Opinion: Can digital disruption help reinvent professional services?
With digital transformation ripping through most industries, professional services brands are no longer exempt. The trigger is a new breed of client who, having made their millions in tech, are asking themselves why their professional advisers – lawyers, accountants, bankers and wealth managers – are stuck in ‘analogue’ mode.
Digital disruption is being felt beyond retailing, high street banking and taxi hailing. It is now impacting the professional classes.
McKinsey forecasts that robots will replace 800m jobs by 2030, while EY’s analysis of digital disruption in the wealth management sector highlights that many high net worth entrepreneurs would gladly swap having a wealth relationship manager in exchange for enhanced digital platforms.
Meanwhile, a recent competition run by legal Artificial Intelligence platform LawGeex, in consultation with law professors from Stanford University, Duke University School of Law and the University of Southern California pitted 20 experienced human lawyers against an AI system trained to evaluate legal contracts. They all read a series of non-disclosure agreements with deliberate loopholes included. The results showed the humans achieved an accuracy rate of 85% and the AI 95%. The humans took an average of 92 minutes to complete the task, the AI 26 seconds.
Our own work in wealth management indicates that private banks that have thrived on traditional skills and brand heritage in the past, are constrained by dated business models and legacy technologies.
Agile fintechs and Silicon Valley giants are already cherrypicking high value services reshaping the wider wealth management playing field. The same is true in investment banking and legal services, where the low cost of accurate AI due diligence is just the tip of the iceberg.
How can branding help in the digital transformation? Good branding is about defining and articulating purpose – the reason an organisation exists. Every vision and mission must align with this, so, in a real-time connected world, if your purpose is not defined and articulated with clarity, how can you expect to achieve your strategic goals?
A disciplined branding methodology engages and motivates leadership teams in a rigorous process that is highly valuable during periods of transformational change.
And, since today’s disruptors are applying creativity and user experience design to bring their challenger brands to life, incumbents must also up their game and deliver world-class digital services to meet current and future demands.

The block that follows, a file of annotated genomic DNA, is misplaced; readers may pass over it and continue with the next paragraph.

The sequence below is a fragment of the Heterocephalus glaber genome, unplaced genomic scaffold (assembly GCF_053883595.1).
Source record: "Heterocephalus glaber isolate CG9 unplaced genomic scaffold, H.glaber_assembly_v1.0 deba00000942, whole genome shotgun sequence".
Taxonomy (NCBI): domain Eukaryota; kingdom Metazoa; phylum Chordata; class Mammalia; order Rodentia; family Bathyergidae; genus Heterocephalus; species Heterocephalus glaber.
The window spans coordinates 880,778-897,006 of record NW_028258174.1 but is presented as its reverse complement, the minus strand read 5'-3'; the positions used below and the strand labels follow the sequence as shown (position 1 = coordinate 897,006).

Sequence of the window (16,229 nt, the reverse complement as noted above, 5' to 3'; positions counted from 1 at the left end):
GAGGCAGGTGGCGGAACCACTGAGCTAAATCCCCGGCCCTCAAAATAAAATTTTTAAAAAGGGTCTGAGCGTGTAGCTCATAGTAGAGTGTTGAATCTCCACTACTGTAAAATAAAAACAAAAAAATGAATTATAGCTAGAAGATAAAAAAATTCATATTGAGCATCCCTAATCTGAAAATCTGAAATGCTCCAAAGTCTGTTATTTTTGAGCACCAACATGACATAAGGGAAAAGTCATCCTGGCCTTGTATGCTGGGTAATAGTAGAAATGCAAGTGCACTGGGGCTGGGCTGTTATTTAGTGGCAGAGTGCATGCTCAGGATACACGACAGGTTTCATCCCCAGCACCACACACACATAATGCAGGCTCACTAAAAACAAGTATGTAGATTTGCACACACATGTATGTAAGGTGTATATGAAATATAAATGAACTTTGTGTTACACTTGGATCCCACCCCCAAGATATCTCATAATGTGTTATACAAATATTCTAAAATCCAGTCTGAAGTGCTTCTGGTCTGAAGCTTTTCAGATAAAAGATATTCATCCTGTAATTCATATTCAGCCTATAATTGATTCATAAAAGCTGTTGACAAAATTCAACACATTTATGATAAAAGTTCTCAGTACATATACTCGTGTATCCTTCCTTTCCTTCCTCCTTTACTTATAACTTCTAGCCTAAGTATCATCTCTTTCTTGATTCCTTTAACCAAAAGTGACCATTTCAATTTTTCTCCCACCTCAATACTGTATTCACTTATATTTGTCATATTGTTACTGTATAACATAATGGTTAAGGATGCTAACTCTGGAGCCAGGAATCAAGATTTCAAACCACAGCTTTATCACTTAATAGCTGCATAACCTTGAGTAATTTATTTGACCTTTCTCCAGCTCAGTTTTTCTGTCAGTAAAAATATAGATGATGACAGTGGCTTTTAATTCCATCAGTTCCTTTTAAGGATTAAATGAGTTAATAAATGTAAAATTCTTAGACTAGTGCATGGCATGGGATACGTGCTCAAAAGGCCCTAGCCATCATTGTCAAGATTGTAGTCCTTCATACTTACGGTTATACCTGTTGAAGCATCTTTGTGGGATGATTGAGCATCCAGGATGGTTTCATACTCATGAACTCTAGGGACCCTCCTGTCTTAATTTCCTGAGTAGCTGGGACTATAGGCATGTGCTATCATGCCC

Crédit Agricole Private Banking Services' (CAPBS) recently repositioned its brand in a bid to reframe its digital offering as an independent provider of core banking technology and business process outsourcing (BPO) services. CAPBS is a subsidiary of Indosuez Wealth Management, the global wealth management business of Crédit Agricole Group. The leadership team identified that all private banks and wealth managers face similar digital transformation challenges.
The aim, therefore, was to offer the company’s best-of-breed, end-to-end private banking platform, S2i, as a fully managed service, either as software as a service (SaaS) or as a BPO solution. In so doing they could liberate their clients to focus on customising differentiating products and personalising front-end user experiences.
However, in order to be recognised as a transformation partner for global wealth managers, the business had to first undertake its own transformation.
Taking a cue from its parent, Indosuez Wealth Management, which had undergone its own brand transformation in 2015, CAPBS redefined its value proposition, renamed the business and positioned the new brand as an independent partner for wealth managers needing digital transformation.
Following in-depth research with all stakeholders, ‘partners for tomorrow’s wealth managers’ became the foundation for a new service offering. This was designed around its core services to address the needs of digital transformation.
This led to the creation of the new name, Azqore, which was announced in July 2018, with ‘Az’ referring to the end-to-end service offering and ‘qore’ referencing the S2i core banking platform.
The unprecedented disruption that is beginning to impact professional services should be seen as a spur to action and an opportunity for reinvention.
By recognising the key disruptive factors and repositioning professional services businesses with the right technologies, professional advisory firms – like private banks – can focus on what they do best: guiding and advising their clients through changing times.
Peter Matthews is the founder and CEO of brand consultancy Nucleus